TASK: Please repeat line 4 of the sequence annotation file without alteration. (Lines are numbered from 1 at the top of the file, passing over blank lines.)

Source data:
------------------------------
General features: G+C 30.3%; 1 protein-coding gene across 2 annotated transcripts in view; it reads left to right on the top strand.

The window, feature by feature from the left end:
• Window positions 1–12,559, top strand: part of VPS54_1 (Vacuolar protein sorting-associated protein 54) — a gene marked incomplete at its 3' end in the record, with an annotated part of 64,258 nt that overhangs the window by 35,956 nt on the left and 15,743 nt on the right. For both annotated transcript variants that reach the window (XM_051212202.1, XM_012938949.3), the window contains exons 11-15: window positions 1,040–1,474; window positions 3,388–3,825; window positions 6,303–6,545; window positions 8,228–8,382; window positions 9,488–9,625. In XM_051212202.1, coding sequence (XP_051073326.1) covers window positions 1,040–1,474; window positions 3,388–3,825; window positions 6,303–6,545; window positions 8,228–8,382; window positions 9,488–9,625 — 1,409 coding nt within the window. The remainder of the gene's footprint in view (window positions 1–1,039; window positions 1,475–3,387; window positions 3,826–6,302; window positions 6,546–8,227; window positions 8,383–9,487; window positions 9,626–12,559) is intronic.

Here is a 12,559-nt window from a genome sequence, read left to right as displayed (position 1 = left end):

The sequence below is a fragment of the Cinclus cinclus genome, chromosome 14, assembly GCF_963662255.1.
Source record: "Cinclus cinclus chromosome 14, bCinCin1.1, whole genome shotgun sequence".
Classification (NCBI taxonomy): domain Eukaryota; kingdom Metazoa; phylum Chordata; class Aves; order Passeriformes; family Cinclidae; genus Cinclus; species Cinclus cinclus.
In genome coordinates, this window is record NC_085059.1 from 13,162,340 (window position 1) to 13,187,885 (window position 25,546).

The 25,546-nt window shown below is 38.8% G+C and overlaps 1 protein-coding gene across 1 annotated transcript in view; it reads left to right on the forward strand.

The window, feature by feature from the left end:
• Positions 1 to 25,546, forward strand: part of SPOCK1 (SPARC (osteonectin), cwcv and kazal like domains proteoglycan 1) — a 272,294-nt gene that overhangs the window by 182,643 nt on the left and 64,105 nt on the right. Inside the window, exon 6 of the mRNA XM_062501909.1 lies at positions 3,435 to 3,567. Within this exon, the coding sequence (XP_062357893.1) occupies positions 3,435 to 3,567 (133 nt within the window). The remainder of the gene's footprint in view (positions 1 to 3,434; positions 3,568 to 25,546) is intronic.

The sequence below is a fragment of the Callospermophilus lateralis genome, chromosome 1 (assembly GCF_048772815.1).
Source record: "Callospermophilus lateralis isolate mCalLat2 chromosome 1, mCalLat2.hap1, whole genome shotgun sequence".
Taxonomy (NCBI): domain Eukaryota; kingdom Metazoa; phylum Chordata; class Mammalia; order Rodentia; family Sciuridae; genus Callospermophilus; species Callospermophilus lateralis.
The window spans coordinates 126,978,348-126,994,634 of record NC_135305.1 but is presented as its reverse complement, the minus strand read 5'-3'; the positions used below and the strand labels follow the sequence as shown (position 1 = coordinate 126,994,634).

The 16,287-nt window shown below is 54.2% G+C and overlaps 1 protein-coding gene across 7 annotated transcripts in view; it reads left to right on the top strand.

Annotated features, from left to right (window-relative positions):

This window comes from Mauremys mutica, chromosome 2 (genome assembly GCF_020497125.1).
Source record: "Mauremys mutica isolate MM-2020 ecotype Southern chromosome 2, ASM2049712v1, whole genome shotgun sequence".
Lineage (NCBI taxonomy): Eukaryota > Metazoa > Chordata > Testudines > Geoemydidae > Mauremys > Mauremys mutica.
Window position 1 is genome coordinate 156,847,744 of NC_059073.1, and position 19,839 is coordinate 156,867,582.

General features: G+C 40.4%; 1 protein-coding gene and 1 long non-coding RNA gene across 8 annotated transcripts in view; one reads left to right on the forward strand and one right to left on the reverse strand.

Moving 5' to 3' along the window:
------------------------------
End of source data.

Here is a 12,559-nt window from a genome sequence, read left to right as displayed (position 1 = left end):